The National Repository of Online Courses (NROC) is a library of online course content for students and faculty in higher education, high school and Advanced Placement. It’s a non-profit project of the Monterey Institute for Technology and Education, an education think tank that is well-funded by competency-based education advocates like the Bill & Melinda Gates Foundation. It also receives funding from the William and Flora Hewlett Foundation, the James Irvine Foundation and from NROC member institutions.
Hippocampus.org has video presentations and interactive activities called simulations available in history, government, sociology, and economics. These are openly available, and the content collections come from Chattanooga State University, National Geographic, Dallas Learning Solutions, the Virginia Historical Society, and Tom Christian and Thorp School District.
“There are increasing suggestions that extreme weather events and climate change will have the greatest impact in cities, where people are concentrated and many of the natural systems that could provide buffers against extreme weather have been removed or degraded. When one starts to deconstruct the causes and impacts of natural disasters, the messiness and interconnectedness of contributing factors quickly become evident. Natural disasters occur at the intersection of social, political and environmental systems.”
[Raises some interesting issues about community preparedness; useful discussion points if your class is reading any of the following:
Chapter 18: The U.S. Adapts to a Post-9/11 World in American History II
Case Study: Insurance in Civics and in Economics
Chapter 10: The Federal Bureaucracy in U.S. Government
Chapter 23: Search for Solutions to Global Problems, Graph/Chart: Growth of Cities in the Middle East, or Graph/Chart: Urbanization in Latin America in World History B
Case Study: U.S. Geologic-Related Natural Disasters, Case Study: U.S. Weather-Related Natural Disasters, Internet Project: The Devastation of Katrina, Internet Project: The Aftermath of Chernobyl, and Tutorial: Haiti in World Geography]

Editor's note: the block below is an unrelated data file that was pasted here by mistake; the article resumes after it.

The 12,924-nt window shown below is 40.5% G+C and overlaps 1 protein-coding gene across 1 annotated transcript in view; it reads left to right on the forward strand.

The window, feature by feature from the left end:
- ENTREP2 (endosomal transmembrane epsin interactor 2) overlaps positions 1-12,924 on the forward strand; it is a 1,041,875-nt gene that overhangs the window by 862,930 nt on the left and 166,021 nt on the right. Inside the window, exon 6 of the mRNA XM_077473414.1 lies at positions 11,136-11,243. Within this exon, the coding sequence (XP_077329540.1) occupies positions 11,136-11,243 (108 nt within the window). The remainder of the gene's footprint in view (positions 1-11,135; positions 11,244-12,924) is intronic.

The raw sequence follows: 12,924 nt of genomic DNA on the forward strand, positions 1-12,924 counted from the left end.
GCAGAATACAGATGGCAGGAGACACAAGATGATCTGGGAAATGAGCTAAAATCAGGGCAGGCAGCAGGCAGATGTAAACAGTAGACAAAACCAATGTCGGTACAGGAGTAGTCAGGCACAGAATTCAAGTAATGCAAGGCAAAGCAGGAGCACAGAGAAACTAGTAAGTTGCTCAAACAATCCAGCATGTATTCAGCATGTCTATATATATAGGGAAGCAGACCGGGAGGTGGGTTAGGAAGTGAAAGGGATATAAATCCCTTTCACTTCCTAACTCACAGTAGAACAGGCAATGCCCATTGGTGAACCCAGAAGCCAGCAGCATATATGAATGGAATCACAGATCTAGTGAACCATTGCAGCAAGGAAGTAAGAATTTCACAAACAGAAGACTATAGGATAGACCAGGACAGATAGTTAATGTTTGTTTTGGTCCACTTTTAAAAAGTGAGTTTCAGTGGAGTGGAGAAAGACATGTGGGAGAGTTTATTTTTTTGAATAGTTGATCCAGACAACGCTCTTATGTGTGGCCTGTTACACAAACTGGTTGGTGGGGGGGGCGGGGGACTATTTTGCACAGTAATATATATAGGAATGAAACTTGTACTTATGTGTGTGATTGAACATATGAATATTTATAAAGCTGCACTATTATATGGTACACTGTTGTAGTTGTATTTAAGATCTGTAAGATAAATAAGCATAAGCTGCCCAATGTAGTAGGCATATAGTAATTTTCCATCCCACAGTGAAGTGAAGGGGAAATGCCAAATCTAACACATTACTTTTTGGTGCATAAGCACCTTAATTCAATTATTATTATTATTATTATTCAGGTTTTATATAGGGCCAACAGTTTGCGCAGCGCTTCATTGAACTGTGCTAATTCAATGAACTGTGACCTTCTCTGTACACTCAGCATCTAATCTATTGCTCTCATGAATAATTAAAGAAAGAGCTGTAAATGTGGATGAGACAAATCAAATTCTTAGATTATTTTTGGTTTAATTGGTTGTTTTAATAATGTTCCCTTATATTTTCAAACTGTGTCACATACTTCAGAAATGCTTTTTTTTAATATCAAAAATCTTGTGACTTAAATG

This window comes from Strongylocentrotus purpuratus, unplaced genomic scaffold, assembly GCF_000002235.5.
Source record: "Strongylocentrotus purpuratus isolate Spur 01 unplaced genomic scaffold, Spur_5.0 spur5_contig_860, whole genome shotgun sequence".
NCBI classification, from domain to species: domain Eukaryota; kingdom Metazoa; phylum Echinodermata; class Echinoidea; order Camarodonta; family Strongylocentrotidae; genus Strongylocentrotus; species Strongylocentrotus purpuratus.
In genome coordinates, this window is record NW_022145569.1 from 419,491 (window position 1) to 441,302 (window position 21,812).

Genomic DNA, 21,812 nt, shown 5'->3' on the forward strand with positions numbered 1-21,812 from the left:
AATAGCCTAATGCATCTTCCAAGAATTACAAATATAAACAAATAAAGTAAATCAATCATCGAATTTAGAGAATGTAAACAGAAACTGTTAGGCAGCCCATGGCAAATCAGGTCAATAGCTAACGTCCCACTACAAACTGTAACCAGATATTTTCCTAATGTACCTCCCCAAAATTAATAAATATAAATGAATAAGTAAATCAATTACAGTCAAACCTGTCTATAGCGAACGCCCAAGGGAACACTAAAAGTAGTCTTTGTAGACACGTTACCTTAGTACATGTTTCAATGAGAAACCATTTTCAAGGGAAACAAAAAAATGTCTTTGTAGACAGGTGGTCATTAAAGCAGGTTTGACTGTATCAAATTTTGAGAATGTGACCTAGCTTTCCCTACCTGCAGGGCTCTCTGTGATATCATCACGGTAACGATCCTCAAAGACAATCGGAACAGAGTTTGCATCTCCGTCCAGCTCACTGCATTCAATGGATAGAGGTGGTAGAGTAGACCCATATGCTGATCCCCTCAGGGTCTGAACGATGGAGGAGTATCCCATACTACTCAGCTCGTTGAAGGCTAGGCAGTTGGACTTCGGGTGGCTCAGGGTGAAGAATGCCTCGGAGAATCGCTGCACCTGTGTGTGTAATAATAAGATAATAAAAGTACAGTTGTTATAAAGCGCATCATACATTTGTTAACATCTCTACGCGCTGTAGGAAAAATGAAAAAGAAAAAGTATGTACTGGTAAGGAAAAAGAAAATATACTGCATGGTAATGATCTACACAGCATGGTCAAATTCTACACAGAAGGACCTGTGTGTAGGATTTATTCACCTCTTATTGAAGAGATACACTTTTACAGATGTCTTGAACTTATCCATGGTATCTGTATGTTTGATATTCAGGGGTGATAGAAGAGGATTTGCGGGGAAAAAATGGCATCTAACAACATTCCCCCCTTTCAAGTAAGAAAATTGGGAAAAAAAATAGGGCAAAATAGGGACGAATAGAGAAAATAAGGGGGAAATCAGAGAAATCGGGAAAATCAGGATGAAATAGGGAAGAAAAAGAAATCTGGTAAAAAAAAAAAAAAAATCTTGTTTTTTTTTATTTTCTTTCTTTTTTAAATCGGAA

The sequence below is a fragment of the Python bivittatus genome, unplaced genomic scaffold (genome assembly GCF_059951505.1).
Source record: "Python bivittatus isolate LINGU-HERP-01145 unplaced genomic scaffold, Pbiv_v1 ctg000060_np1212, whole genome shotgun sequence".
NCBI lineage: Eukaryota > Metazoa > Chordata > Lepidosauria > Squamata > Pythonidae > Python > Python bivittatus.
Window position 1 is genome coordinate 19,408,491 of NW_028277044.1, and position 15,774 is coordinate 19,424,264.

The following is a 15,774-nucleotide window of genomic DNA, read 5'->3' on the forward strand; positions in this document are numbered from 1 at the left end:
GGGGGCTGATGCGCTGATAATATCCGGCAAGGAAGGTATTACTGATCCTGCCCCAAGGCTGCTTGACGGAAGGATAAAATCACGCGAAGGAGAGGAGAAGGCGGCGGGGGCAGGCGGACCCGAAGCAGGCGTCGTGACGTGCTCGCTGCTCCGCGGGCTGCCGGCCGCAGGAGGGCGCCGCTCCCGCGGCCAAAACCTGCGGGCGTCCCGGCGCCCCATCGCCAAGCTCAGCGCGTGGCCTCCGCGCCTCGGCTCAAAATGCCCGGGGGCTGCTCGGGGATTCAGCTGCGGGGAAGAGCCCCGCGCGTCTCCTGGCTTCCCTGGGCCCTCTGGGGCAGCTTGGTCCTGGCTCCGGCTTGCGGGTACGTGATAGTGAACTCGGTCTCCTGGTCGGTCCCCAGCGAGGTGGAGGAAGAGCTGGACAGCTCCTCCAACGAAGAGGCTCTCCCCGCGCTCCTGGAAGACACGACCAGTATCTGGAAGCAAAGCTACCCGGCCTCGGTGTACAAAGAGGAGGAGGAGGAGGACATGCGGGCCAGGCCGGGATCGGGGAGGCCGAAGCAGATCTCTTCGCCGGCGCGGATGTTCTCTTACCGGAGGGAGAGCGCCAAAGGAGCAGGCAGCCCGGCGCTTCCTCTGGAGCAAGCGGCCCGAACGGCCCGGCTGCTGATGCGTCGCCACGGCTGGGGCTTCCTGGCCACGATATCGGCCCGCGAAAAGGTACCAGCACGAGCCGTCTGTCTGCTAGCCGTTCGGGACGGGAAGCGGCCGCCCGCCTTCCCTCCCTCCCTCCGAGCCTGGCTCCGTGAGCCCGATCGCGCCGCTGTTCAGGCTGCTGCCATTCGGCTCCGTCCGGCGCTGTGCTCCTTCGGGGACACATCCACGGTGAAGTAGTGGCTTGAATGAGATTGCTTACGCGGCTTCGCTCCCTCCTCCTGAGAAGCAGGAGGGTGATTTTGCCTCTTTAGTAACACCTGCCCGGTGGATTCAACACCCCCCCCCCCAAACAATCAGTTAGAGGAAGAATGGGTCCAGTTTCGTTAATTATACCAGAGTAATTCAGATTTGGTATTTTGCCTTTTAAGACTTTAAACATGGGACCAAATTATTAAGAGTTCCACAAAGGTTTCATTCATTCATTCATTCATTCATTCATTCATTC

One way to engage your students in social studies is to incorporate their own creativity. The arts can provide a window into culture: a time period or a social movement can come alive. To give just a few examples from WorldView programs:
Project: Political Cartoons in American History I has students create their own image to illustrate an era
Tutorial: Social Media in U.S. Government in part examines the history of protest songs
Project: Art Appreciation in World History A explains how to examine the elements of a specific style of painting
Art: W.P.A. Poster in Economics examines the role of art patronage (in this case, the federal government)
There are also good academic reasons to use the arts. Music, long known to provide a path into mathematics, has recently been shown by neurobiologists to help students process sound and language. Specifically, it was the action of making music themselves, not just listening to it, that mattered most for reading skills!
Using the arts with social studies is working together to help struggling students in schools in Bridgeport, Connecticut:
With such creative outlets, the teacher says, even children at the lowest level academically can feel successful. And then they’re more motivated when it comes to writing and answering questions – skills many of the students still need to develop.